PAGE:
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Important training

Time spend in the field is serious training. Well... Your horse will not suddenly get fit or achieve a stronger back after one day in the field. Not at all. But, by leaving her on the field for several hours a day, she will eventually be continuously activated, strengthened and stimulated in her mind and body. Just like wild horses living in nature.

 When a horse is outside, it walks, stands, and occasionally takes a proper run. It does what every horse is born to do: eat, run, play, roll, stag and buck. Due to the fact that the horse's body is accustomed to these activities, the risks of injuries are minimal. But, when the body of a horse is not activated and left standing for many hours a day, the body is not used to these unrestrained escapades. Then the joints and muscles will easily be overloaded. A long day in the field is an essential and free way to build up a strong, resilient and healthy horse. Field time is important training.

It improves coordination and body awareness

It strengthens the nervous system

It increases the muscle mass

It encourages the blood circulation

It strengthens connective tissues, ligaments and tendons

It maintains a good condition

Let the horse be a horse

A horse is designed by Mother Nature to be active 16-20 hours a day. Imagine how many of these important hours we take away by putting them in a stall all night or more. Therefore, horses need to be able to walk and run around outside at least eight hours a day.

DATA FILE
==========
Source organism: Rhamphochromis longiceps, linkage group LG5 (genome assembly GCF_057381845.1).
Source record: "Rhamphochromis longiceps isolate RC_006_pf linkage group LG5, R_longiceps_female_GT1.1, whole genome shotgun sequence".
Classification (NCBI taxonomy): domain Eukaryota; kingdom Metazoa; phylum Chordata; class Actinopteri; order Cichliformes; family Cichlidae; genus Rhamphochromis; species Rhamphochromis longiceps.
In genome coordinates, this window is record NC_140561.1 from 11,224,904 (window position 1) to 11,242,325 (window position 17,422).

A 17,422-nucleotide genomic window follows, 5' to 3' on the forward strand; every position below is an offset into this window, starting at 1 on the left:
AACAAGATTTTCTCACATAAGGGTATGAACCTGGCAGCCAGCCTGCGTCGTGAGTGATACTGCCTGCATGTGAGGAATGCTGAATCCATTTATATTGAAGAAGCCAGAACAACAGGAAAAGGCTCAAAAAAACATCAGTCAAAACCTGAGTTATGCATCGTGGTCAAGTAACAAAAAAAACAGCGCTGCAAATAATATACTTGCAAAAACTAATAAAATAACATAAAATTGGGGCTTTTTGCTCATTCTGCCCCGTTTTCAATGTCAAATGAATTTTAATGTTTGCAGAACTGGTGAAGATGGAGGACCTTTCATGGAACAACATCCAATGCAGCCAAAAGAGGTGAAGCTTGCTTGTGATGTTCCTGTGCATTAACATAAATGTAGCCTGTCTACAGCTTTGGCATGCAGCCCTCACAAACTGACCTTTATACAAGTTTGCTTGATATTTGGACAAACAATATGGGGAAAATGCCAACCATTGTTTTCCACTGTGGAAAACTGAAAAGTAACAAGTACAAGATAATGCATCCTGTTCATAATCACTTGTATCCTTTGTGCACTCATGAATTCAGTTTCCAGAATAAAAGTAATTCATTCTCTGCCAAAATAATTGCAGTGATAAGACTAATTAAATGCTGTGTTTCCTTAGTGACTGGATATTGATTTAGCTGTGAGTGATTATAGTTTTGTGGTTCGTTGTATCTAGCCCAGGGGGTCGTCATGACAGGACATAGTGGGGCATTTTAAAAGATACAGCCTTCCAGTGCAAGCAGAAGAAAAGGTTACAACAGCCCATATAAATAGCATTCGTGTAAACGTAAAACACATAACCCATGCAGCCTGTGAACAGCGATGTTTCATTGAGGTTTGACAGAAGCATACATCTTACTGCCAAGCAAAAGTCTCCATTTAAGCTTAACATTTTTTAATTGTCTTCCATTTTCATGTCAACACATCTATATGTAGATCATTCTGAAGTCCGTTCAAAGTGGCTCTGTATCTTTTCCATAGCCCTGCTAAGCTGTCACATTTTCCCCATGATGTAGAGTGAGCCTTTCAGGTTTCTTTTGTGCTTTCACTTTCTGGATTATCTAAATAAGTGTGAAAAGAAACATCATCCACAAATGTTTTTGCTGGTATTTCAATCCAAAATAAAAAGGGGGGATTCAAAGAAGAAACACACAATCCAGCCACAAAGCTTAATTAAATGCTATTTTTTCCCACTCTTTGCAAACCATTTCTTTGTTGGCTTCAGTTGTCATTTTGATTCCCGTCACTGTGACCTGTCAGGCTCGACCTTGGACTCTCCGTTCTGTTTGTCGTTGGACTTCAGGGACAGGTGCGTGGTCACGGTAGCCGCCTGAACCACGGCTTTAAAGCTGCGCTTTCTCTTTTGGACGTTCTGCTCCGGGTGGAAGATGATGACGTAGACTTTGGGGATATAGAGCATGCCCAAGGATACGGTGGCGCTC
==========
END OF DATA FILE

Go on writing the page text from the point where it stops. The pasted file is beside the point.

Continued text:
Without the many hours outside – in both sunny and rainy weather - without grass, mud or sand under his hooves, the horse would not be able to live the life he was designed to live. The hours in the field simply makes the horse become a horse.

However, there are also many other benefits of letting your horse turn out many hours a day. For example, the exercise contributes to the horse's blood circulation, which gives the organs more oxygen to function optimally, just like moving around outdoors helps the horse to maintain a good coordination and strengthens his awareness of his body parts. Time in the field can benefit any horse regardless of its type, gender and age - from the pony at the comfort level to the hard-working top horse.

Avoid injuries by..
  • Letting the horse stay outside at least eight hours a day.
  • Make sure that the field is large enough to allow the horse to get away from other horses easily.
  • If possible, turn your horse out after your training to increase his muscle regeneration and avoid any stiffness.
  • Feed him with plenty of hay or so that the digestion will not fail.
  • Bring out the horse as many days as possible

Receive our newsletter about the daily life with horses in your inbox

Check the latest news on our platforms

Turn out time
extends your
horse’s life

Advertisment

Advertisment